Facebook in the Enterprise

Once upon a time, employees had restricted access to the phone. When email arrived, users faced further restrictions- often, you could only email someone in the same company. Many organisations currently place restrictions upon access to Facebook – why?

Our methods of communication are becoming quicker all the time. We started with the letter, moved onto fax, then email, and we are now moving towards IM (and in some extreme cases microblogging applications such as Twitter). Even our news consumption is becoming faster and less centralised through the use of these tools, as we snub news sources such as BBC and CNN in favour of decentralised citizen journalists. (For example, the Hudson plane crash was ‘Twittered’ and pictures were also posted on Twitpic).

As we demand ever faster interaction, traditional methods of communication are used much less frequently- when was the last time you faxed anything, for instance? To some extent even email falls by the wayside in this era of instant messaging. Facebook takes advantage of the need for rapid communication and provides a platform to facilitate this. It allows IM, profiles and groups, along with systems which can invite people to take part in activities, share documents (including pictures) and even host conference calls for free.

I can see huge value in an enterprise tool that allows the employees to build a profile of their skills and interests, and update it with information about current projects. This tool could provide disparate employees with a platform to share pictures and documents and facilitate the formation of communities or teams working on particular tasks. It would allow people to easily find help from others with similar interests, or those who happen to be working on a similar (or worse, duplicate!) project.

Collaboration is one of the keys to success and the required tools are out there. So why aren’t organisations embracing Facebook – or at the least installing an internal version of it? Is it down to the same fears that restricted access to the telephone- perhaps a reluctance to trust employees to use their time and tools judiciously?

Also posted here: Orange Business Live

E71 new firmware – the camera still poor

Nokia released new firmware for the E71 Euro, v200.21.118 last week, there’s a change log here. The new firmware makes the browser much much faster and adds a couple of new themes which are nice. It looks like a major upgrade and worth the effort of the upgrade.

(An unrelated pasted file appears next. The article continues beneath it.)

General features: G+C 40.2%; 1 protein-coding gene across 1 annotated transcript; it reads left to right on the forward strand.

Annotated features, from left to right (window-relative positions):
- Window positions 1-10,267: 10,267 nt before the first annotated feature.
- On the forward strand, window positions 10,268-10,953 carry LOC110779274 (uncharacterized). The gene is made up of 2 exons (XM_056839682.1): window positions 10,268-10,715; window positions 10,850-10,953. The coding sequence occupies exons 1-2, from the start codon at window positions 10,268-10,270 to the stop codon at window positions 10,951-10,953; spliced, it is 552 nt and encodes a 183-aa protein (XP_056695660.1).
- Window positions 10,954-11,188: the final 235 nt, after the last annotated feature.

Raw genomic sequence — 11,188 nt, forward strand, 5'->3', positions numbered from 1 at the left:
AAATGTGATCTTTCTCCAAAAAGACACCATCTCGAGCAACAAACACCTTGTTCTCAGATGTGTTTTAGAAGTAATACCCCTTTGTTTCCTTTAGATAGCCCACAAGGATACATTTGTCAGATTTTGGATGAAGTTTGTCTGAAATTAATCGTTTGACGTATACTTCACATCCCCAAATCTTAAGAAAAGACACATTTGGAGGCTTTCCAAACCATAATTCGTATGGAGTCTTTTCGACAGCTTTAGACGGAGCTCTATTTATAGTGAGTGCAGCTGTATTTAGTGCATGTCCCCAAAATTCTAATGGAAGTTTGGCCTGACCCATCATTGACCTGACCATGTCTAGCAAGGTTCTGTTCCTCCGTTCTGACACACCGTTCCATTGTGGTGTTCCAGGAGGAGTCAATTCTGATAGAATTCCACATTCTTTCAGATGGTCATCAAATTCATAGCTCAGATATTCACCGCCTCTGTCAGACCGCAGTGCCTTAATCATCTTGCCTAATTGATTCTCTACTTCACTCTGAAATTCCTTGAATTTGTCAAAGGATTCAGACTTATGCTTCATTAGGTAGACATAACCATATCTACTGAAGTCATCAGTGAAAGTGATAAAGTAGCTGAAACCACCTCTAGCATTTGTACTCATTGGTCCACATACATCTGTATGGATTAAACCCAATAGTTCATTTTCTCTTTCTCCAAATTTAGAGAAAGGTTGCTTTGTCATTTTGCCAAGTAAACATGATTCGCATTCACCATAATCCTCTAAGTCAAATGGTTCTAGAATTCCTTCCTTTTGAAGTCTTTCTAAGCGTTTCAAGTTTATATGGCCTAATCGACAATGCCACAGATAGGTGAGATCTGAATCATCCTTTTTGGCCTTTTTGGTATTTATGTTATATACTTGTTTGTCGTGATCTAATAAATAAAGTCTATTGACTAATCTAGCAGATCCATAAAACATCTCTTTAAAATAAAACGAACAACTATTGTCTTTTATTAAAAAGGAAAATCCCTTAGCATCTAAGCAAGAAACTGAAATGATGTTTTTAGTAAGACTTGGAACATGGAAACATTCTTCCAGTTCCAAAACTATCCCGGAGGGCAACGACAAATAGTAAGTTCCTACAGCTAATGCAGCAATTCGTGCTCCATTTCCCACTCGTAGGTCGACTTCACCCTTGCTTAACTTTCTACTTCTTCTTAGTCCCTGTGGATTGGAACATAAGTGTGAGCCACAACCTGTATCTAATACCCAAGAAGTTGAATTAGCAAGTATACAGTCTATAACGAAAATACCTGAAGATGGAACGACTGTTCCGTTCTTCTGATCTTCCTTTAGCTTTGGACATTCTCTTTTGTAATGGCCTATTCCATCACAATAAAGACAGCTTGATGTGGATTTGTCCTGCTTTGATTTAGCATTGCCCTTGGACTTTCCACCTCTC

But there’s still one major flaw with the E71, the camera, it’s shocking, there’s still a purple tint to photo’s and they are still very very grainy in low light. The E71 has a 3.2mp camera just like the N73 had, but the N73s camera was aweome, truly awesome. I read a while back that the 3.2mp unit in the E71 is a much lower spec unit and used to keep the costs down.

My devices must perform three functions well, take calls and not crash and last for 2 days without charging, be good at messaging and emails and replace my point and shoot camera. The N95 still performs all those tasks well, with the battery being the weakest point. The E71 performs the first two requirements really well, but the third requirement of being a decent camera, it just fails.

I’ve just picked up an N95 8gb to address the weaker battery of my N95 classic, so I’ve got 4 devices on the go right now, my N95-1, my E71 and my E61i, but I expect the N95 8gb to be the device that I never put down.

Connection Managers for S60

I’ve been playing with the two main connection managers for S60, Psiloc Connect and Birdsteps Connect. The idea of these apps is that they manage the connection your apps use, for example when at home they will prefer the faster wi-fi, but when there’s no wi-fi i.e. when you’re out and about, they switch to 3G.

So they make chosing which connection a set and forget expierence and they also help when you travel as you can remove the GSM access point from the list and only use wi-fi thus reducing the cost.

The Birdstep app is available for free in Downloads on the e-series devices, which is where I first found it. Birdstep’s app let’s your create an access group and uses that to manage your connections, so if you set your home wi-fi as your top access point it’ll allways try that first.

The plus point with the birdstep app, smart connect has an advantage over Psiloc’s app, in that it appears in the access list group as a GSM access point. Psiloc’s app appears as a wi-fi access point in the list, this causes a problem for those apps that only allow GSM access points to be used. The S60 Jaiku app for one, doesn’t work with the Psiloc app as it doesn’t use wi-fi access points. The jaiku S60 app uses the birdstep app just fine.

So with Birdstep you can set all your apps to be managed and use the quiker and less power draining wi-fi whilst at home. Whereas the Psiloc app can only manage those apps that can use any access point.

As regards roaming across access points, I’m not sure if this works for the Psiloc app, but I know it doesn’t with the free birdstep app. I was hoping that it allowed my device to roam seamlessly from wi-fi when I stepped outside and the back to wi-fi when i returned. That doesn’t happed with the free Birdstep app, it just sticks on GSM.

I’m going to try out the full birdstep app, smartroam on my phone in the next day or so see how that deals with roaming. The web site indicates it roams seamlessly and doesn’t require any intervention interms of network selection.

So if you’re always switching networks and want an app to manage the connection selection for you give either one of these apps a try.